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Mediterranean cities and regions urge COP27 to support locally led climate action  
ARLEM members recall that although the world seems off track when it comes to tackle the climate emergency, the importance of subnational governments in achieving climate ambitions and in securing global energy security cannot be underestimated.

The world's leaders should use the opportunity of the COP27 global climate talks in Egypt to bring cities and regions into decision-making on climate action, unlock climate funding for subnational governments, and encourage locally sensitive responses to mitigation and adaptation. The local and regional leaders , meeting at the Euro-Mediterranean Regional and Local Assembly (ARLEM) in Izmir (Türkiye) on 7-8 November, specifically called for the creation at the UN talks in Sharm el-Sheikh of an Alliance for Cities with Circular Culture to encourage a shift towards more sustainable urbanism and clean energy transition.

The ARLEM meeting focused on climate action in the Mediterranean and inclusive and resilient cities in two sessions, but also adopted two sets of recommendations designed to foster entrepreneurship in the region. The first, by Juan Manuel Moreno Bonilla, President of the Government of Andalusia (Spain), addressed the challenges of creating innovation eco-systems and start-ups. The second, by Abdelaziz Derouiche, President of the Prefectoral Council of Rabat and President of the Moroccan Association of the Presidents of the Councils of Prefectures (AMPCPP), considered how to re-orientate service sectors in the region by transferring skills from and to the tourism sector. Both reports focused on the recovery after the COVID-19 outbreak.

The emphasis on entrepreneurship reflects a long-standing commitment by ARLEM to encourage young people to develop businesses, and the meeting ended with the ceremony of the fourth annual ARLEM award to a young entrepreneur. The winner this year was Manar Ramadan of Banlastic (Egypt), an environmental organisation that is working with the public and private sectors, to encourage a move away from single-use plastics and, ultimately, a ban on plastic bags.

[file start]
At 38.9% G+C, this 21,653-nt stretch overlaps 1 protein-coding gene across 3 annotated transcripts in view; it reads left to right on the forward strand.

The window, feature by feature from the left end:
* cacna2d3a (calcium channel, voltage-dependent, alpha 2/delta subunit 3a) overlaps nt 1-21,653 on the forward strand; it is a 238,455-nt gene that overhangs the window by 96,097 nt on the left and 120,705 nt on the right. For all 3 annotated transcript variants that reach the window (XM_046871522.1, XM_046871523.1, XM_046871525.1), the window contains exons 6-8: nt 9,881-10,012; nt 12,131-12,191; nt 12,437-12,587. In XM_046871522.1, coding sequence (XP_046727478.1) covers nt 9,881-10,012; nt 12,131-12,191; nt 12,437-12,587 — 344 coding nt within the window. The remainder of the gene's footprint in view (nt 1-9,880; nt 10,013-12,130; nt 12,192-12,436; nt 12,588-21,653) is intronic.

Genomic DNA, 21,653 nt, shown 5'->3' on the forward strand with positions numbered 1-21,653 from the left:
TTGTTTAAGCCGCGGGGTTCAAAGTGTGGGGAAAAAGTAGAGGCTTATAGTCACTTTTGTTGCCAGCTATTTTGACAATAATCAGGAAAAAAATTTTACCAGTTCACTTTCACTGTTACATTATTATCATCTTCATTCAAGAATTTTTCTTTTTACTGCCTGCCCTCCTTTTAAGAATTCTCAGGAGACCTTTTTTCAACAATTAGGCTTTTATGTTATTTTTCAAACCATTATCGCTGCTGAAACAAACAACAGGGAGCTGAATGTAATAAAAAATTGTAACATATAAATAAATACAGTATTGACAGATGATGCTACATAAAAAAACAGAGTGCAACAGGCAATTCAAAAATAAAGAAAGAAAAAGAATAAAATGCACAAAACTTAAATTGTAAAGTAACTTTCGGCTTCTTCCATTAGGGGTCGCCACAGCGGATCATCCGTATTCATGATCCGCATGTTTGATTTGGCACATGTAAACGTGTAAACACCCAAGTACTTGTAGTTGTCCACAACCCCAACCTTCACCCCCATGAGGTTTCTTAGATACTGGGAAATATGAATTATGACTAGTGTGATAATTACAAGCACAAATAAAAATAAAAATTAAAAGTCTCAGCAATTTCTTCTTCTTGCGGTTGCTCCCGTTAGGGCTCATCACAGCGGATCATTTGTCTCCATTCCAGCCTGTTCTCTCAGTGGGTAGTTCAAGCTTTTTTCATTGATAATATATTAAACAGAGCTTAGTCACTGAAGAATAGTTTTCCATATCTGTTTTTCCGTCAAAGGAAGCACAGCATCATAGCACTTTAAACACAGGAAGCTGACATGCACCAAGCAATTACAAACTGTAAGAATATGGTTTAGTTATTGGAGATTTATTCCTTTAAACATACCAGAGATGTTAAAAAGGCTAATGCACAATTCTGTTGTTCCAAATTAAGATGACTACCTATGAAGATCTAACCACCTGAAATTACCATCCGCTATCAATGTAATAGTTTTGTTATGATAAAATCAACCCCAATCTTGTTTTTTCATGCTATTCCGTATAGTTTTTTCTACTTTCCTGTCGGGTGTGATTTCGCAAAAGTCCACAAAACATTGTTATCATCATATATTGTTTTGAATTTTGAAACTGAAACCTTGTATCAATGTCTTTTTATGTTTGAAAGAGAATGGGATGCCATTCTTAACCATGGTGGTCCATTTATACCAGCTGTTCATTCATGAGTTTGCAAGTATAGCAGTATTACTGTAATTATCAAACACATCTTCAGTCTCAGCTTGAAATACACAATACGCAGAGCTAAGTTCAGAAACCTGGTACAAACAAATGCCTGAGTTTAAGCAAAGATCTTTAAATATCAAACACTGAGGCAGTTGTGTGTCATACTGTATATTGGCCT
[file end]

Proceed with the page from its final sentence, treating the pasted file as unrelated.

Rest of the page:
ARLEM received once again the support of the Union for the Mediterranean (UfM) through the deputy secretary-general Abdelkder El Khissassi, who underlined the importance of strengthening the territorial dimension of the Euro-Mediterranean partnership, as well as of amplifying the voices of local and regional authorities in the Mediterranean region.

ARLEM's call for an Alliance for Cities with Circular Culture builds on an initiative by the United Cities and Local Governments (UCLG), and promoted by Tunç S​oyer, mayor of the metropolitan municipality of Izmir, host of this plenary session. This initiative aims at promoting the idea of a 'circular culture' that would underpin urbanism by endeavouring to achieve a harmony with nature, with each other, with the past, and with change.

The meeting of ARLEM was, however, marred by the temporary restraint by the Turkish authorities of Apostolos Tzitzikostas , First Vice-President of the European Committee of the Regions (CoR) and Governor of Central Macedonia, at the port of Izmir upon his arrival. This unacceptable and regrettable incident is now being addressed through official EU-Türkiye channels and at the request of the ARLEM bureau. Following his decision to return to Greece, the plenary session was co-chaired by Enzo Bianco, chair of the CIVEX commission in charge of external relations, and member of Catania Municipal Council, and by Ahmad Al Khazali, Mayor of Greater Ramtha municipality in Jordan.

All documents relating to the ARLEM meeting can be found here.

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